Office Space (1999)
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as Bill Lumbergh
as Michael Bolton
as Milton Waddams
as Bob Slydell
as Tom Smykowski
as Dom Portwood
as Bob Porter
as Brian (waiter)
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Critic Reviews for Office Space
Given the terrific setup, the rather lackadaisical ending is flat. Still, the performers have a lot of fun getting there.
With a judiciously executed hip-hop soundtrack and the same anti-conformist spirit that informs Judge's TV cartoons, "Office Space" can expect to attract people who aren't even old enough to be stuck in dead-end jobs.
Office Space, a knowing, somewhat slight, often hilarious sendup of cubicle culture, exploits the yuks in the chronic misery of those routinely exposed to the monotonous gray of corporate minds and company decor.
The more you peer beneath the surface humor of Office Space the scarier and more serious its vision of contemporary existence becomes.
Office Space feels cramped and underimagined. I think Judge is capable of making an inspired live-action comedy, but next time he'll have to remember to do what he does in his animated ones -- keep the madness popping.
Audience Reviews for Office Space
Anyone who knows and appreciates the satirical office humor of the Dilbert comic strips will probably find this sophisticated comedy very funny - and those who hate their jobs will find it hard not to relate to it - with a clever dialogue that makes us laugh most of the time.
Utterly brilliant satirical comedy based around your typical everyday office job or more specifically IT office job. After seeing this again after a very long time the first thing that sprung to mind was I wonder if Ricky Gervais got the idea for his satirical series from this?. You can certainly see similarities, the main one being the office boss 'Lumbergh' who although played excellently by Cole with high levels of smarm and slime is in a way close to 'Michael Scott' or 'David Brent' albeit a slightly more clever version. This film also reminds me of 'Since You've Been Gone' which was another excellent comedy with mainly unknowns from the 'Lookingglass' theatrical company based in Chicago, both of these films seem to be in the same kind of satirical style. The film is chock full of so many fantastic performances you can see why this became a cult hit. Root as 'Milton' is absolutely hilarious as the mumbling goggle eyed office worker who actually comes across as a chubby live action version of 'Beaker' from the Muppets. Livingstone is the disgruntled worker who kinda cracks and just does what we all would love to do if we had the balls, Herman is great as he tries not to lose it whenever people comment on his name and John C. McGinley has one of his best roles here as a slimy corporate axeman consultant weeding out the deadwood from the company. Everyone in this film does well including the small roles like 'Drew' the office worker who only pops up to make some crude visual jokes but its still so good. The scene where McGinley and his partner chat with Herman over his name being Michael Bolton and whether he is related to the famous Bolton or if he likes his songs is simply genius writing and acting, pure hilarity. If your an office worker you will be able to relate to this, on the other hand one reason why this is so good is because many can relate to this whether you work in an office or not. All the characters within the film have been brilliantly realised and crafted after the type of folk you probably really do come across in reality or this field of work. I'm sure everyone can see someone they know or have known during their working life in this film.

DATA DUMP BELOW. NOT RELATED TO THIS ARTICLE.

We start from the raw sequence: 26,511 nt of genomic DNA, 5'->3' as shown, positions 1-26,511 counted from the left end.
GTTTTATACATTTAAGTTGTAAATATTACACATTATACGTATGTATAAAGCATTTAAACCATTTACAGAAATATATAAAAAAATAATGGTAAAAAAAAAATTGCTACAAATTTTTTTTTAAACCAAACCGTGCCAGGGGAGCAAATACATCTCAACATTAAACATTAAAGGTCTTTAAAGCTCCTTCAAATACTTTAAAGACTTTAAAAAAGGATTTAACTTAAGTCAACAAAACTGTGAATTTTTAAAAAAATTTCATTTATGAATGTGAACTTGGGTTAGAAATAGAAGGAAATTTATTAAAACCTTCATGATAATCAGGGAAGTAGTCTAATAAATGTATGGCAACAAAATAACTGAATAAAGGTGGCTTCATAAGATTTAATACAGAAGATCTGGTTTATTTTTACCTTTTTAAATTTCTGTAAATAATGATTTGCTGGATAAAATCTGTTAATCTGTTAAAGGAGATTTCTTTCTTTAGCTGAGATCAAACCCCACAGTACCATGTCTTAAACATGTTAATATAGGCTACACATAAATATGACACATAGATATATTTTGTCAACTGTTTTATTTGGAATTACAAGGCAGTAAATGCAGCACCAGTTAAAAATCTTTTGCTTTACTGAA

Ron Livingston became my hero in this movie. One of the most funny movies out there. No one sees this and doesnt die of laughter. The corporate world just right. Got that TPS report for me right now?
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